Two lucky premium bond holders kicked off the New Year with a million pound surprise from the NS&I. But how many premium bonds do you need to hold to improve your odds of winning a prize?
A man from Kent and a woman from Wiltshire have been named as the winners of January’s two £1 million jackpots from the NS&I’s premium bond prize draw.
In December, the odds of winning any prize in a given month went up. Here, we explain how the number of bonds you hold affects your chances of winning, and look into how many bonds previous jackpot winners have held.
£1m jackpot winners in Kent and Wiltshire
Every month, the NS&I awards prizes to premium bond holders drawn at random, including two £1 million pound jackpots.
The man from Kent who won £1m in January had invested around £24,580 in premium bonds, buying his winning bond (number: 112TQ018654) in July 2006. The Wiltshire woman, who bought her winning bond in February 2002 (number: 001TA132848), held a total of £25,103.
Another 2.9 million other prizes were handed out in January, though 90% were worth less than £500.
- Find out more: premium bonds – everything you need to know
£10,000 in bonds improves your odds
For each pound you invest, you get one premium bond, and every bond has an equal chance of winning any prize. So, the more bonds you hold, the more entries you have in the draw, and the better your odds – but only up to a point.
From December, the NS&I raised the prize fund rate to 1.4%, up from 1.15% – meaning a person of average luck is likely to win prizes equating to a 1.4% return on their investment in a given year.
As a result, the odds of any bond winning any prize each month went up to 24,500 to 1 – a significant improvement from 30,000 to 1.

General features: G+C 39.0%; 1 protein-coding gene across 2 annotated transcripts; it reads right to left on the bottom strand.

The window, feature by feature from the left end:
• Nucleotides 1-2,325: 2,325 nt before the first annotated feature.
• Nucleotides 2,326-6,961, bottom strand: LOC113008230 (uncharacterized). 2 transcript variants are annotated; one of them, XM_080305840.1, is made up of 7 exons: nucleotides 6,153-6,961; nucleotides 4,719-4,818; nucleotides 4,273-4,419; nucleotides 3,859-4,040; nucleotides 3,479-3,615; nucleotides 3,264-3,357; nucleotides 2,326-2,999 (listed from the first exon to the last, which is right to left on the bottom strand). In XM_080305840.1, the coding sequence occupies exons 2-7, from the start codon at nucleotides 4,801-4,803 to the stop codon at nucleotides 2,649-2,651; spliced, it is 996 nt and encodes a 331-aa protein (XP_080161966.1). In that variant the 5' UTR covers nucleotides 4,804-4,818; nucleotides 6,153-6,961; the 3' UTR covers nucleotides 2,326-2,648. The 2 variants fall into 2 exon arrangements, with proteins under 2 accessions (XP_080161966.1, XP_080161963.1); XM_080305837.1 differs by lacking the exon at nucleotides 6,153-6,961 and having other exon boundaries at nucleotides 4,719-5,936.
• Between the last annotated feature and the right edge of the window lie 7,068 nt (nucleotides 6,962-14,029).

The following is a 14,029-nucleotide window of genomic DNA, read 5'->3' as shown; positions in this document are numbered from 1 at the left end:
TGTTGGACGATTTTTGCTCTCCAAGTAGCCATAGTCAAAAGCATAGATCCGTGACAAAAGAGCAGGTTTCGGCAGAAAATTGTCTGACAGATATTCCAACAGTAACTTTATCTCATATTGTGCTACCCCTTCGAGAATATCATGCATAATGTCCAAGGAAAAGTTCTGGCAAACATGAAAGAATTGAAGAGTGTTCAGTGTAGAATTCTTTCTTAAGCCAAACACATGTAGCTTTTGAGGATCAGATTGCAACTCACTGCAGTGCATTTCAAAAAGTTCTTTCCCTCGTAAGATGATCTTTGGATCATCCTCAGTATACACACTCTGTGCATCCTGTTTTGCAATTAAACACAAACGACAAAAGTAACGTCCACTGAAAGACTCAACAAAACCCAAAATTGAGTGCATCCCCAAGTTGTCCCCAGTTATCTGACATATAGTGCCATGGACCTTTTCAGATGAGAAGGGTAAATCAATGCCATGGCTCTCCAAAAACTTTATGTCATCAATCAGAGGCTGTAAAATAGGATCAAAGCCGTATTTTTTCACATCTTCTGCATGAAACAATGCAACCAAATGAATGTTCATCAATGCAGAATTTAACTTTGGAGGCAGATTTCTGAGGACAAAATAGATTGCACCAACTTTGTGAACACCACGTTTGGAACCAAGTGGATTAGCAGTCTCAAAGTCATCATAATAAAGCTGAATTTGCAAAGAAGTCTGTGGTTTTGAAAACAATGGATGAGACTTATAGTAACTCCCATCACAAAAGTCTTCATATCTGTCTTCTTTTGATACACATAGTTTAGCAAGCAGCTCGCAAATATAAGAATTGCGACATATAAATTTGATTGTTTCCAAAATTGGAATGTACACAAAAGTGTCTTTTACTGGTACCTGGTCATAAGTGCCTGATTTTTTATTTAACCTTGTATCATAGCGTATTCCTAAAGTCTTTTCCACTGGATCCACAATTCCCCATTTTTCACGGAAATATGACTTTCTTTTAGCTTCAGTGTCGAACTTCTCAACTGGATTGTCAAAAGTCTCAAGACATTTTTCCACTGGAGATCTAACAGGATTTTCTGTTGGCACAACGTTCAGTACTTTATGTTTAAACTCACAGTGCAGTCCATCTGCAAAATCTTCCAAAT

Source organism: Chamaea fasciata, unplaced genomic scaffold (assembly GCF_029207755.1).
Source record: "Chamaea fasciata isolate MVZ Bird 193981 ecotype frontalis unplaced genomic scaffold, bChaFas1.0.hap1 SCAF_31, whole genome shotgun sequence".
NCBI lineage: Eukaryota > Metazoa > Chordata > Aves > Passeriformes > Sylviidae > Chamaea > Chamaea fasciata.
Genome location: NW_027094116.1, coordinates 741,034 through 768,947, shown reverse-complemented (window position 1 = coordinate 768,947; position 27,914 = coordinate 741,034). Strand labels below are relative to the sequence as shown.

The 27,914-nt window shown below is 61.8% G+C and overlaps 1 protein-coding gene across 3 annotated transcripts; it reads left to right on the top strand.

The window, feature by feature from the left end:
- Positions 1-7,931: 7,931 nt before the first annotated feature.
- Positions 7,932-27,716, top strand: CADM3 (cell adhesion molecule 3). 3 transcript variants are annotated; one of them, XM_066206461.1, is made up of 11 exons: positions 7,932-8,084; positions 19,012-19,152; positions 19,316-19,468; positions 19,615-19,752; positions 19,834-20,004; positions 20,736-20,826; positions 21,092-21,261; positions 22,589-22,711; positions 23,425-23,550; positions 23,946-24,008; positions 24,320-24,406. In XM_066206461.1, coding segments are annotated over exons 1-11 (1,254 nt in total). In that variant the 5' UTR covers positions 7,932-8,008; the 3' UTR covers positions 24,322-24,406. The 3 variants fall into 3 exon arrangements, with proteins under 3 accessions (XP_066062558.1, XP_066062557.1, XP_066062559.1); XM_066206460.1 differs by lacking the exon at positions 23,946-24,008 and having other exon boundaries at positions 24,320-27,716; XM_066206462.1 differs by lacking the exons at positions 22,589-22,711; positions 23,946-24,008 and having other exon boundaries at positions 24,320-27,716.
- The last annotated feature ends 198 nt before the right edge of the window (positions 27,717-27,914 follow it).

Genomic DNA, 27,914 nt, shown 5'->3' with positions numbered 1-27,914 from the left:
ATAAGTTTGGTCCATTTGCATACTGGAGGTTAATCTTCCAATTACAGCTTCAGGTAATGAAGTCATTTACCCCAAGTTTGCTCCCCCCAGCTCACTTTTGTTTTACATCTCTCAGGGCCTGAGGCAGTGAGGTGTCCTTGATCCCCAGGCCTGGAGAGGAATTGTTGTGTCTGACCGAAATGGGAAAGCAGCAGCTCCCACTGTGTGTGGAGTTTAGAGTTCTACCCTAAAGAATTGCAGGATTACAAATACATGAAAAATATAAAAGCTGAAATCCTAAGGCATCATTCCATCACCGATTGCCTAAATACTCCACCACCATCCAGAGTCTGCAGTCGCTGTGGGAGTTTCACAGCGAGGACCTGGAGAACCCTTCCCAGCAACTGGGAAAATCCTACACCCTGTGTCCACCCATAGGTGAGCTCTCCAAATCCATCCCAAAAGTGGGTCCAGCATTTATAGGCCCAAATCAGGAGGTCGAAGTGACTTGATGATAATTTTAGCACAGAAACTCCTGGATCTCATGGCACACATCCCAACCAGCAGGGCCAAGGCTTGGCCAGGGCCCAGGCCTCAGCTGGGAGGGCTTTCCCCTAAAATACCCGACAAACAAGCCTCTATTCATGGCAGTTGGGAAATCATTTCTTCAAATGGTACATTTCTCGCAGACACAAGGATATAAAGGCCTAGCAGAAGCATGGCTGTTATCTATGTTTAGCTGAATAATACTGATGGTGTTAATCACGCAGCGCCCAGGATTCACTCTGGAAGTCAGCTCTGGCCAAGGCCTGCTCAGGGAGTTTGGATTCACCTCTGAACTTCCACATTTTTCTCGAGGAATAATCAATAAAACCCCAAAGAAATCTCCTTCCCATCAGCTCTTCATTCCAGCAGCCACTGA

Over the course of a year, a person who holds £100 in premium bonds has a 5% chance of winning a prize. By contrast, a person with £1,000 has a 49% chance of winning in any given year.
By the time you hold £10,000, your odds of winning a prize at least once in the year are virtually 100%.
Don’t grab the champagne just yet, though – your prize might only be £25. On a £10,000 investment, that may work out to just 0.25% interest in the year. And even if the probability of winning is 99.99%, there’s still a possibility you’ll walk away empty-handed.
- Find out more: bank accounts for savers – how to maximise your interest
What are the odds of winning a million?
The odds of winning a jackpot in any given month are extremely small – close to 1 in 34bn for every bond you hold. So, even if you invest the maximum of £50,000 in premium bonds, your odds would be around 1 in 680,000 each month, making it extremely unlikely that you’ll become an instant millionaire.
Over the last five years, the winners of the premium bond jackpot have on average held £25,551. In the same period, three-quarters of jackpot winners have invested more than £15,000.
But some recent winners got lucky with relatively small investments. In January 2015, a woman won the £1 million with just £400 worth of bonds, while in April 2013, one of the winners held just £575.